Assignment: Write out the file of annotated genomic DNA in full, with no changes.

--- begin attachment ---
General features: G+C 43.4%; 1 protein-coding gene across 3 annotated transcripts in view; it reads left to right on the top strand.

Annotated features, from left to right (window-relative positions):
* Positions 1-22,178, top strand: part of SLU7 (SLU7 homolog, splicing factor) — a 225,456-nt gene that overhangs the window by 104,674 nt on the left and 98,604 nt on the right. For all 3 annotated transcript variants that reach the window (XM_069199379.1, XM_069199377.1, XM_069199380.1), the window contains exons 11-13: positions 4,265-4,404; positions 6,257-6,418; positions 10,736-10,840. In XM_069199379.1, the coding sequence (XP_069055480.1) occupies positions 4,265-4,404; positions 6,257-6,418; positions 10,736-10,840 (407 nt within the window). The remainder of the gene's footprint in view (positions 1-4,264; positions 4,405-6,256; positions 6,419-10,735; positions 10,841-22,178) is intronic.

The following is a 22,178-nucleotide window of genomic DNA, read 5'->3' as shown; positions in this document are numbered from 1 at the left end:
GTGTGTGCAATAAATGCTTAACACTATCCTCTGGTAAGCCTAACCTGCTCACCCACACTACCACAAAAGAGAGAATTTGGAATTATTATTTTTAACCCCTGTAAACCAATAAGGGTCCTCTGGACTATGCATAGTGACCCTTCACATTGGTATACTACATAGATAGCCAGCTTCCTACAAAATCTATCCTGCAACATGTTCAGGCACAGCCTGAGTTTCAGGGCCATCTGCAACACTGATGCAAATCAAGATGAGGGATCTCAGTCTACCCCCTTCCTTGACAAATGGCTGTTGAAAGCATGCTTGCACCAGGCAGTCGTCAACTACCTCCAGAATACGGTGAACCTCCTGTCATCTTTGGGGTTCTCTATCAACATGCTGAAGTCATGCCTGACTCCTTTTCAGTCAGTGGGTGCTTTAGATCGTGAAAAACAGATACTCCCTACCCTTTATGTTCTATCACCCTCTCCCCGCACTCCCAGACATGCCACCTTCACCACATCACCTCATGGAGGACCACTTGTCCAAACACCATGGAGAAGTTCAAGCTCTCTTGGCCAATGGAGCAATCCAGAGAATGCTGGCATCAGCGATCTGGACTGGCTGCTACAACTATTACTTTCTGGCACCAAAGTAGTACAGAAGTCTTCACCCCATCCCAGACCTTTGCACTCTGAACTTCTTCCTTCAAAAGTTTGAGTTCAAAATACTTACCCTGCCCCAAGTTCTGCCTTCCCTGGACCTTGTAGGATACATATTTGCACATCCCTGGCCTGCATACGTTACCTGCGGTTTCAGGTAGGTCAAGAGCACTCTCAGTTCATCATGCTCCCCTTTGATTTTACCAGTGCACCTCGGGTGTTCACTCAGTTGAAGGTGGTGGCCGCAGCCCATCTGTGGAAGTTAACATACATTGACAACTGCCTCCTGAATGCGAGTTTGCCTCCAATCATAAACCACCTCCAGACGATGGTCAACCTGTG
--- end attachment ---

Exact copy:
General features: G+C 43.4%; 1 protein-coding gene across 3 annotated transcripts in view; it reads left to right on the top strand.

Annotated features, from left to right (window-relative positions):
* Positions 1-22,178, top strand: part of SLU7 (SLU7 homolog, splicing factor) — a 225,456-nt gene that overhangs the window by 104,674 nt on the left and 98,604 nt on the right. For all 3 annotated transcript variants that reach the window (XM_069199379.1, XM_069199377.1, XM_069199380.1), the window contains exons 11-13: positions 4,265-4,404; positions 6,257-6,418; positions 10,736-10,840. In XM_069199379.1, the coding sequence (XP_069055480.1) occupies positions 4,265-4,404; positions 6,257-6,418; positions 10,736-10,840 (407 nt within the window). The remainder of the gene's footprint in view (positions 1-4,264; positions 4,405-6,256; positions 6,419-10,735; positions 10,841-22,178) is intronic.

The following is a 22,178-nucleotide window of genomic DNA, read 5'->3' as shown; positions in this document are numbered from 1 at the left end:
GTGTGTGCAATAAATGCTTAACACTATCCTCTGGTAAGCCTAACCTGCTCACCCACACTACCACAAAAGAGAGAATTTGGAATTATTATTTTTAACCCCTGTAAACCAATAAGGGTCCTCTGGACTATGCATAGTGACCCTTCACATTGGTATACTACATAGATAGCCAGCTTCCTACAAAATCTATCCTGCAACATGTTCAGGCACAGCCTGAGTTTCAGGGCCATCTGCAACACTGATGCAAATCAAGATGAGGGATCTCAGTCTACCCCCTTCCTTGACAAATGGCTGTTGAAAGCATGCTTGCACCAGGCAGTCGTCAACTACCTCCAGAATACGGTGAACCTCCTGTCATCTTTGGGGTTCTCTATCAACATGCTGAAGTCATGCCTGACTCCTTTTCAGTCAGTGGGTGCTTTAGATCGTGAAAAACAGATACTCCCTACCCTTTATGTTCTATCACCCTCTCCCCGCACTCCCAGACATGCCACCTTCACCACATCACCTCATGGAGGACCACTTGTCCAAACACCATGGAGAAGTTCAAGCTCTCTTGGCCAATGGAGCAATCCAGAGAATGCTGGCATCAGCGATCTGGACTGGCTGCTACAACTATTACTTTCTGGCACCAAAGTAGTACAGAAGTCTTCACCCCATCCCAGACCTTTGCACTCTGAACTTCTTCCTTCAAAAGTTTGAGTTCAAAATACTTACCCTGCCCCAAGTTCTGCCTTCCCTGGACCTTGTAGGATACATATTTGCACATCCCTGGCCTGCATACGTTACCTGCGGTTTCAGGTAGGTCAAGAGCACTCTCAGTTCATCATGCTCCCCTTTGATTTTACCAGTGCACCTCGGGTGTTCACTCAGTTGAAGGTGGTGGCCGCAGCCCATCTGTGGAAGTTAACATACATTGACAACTGCCTCCTGAATGCGAGTTTGCCTCCAATCATAAACCACCTCCAGACGATGGTCAACCTGTG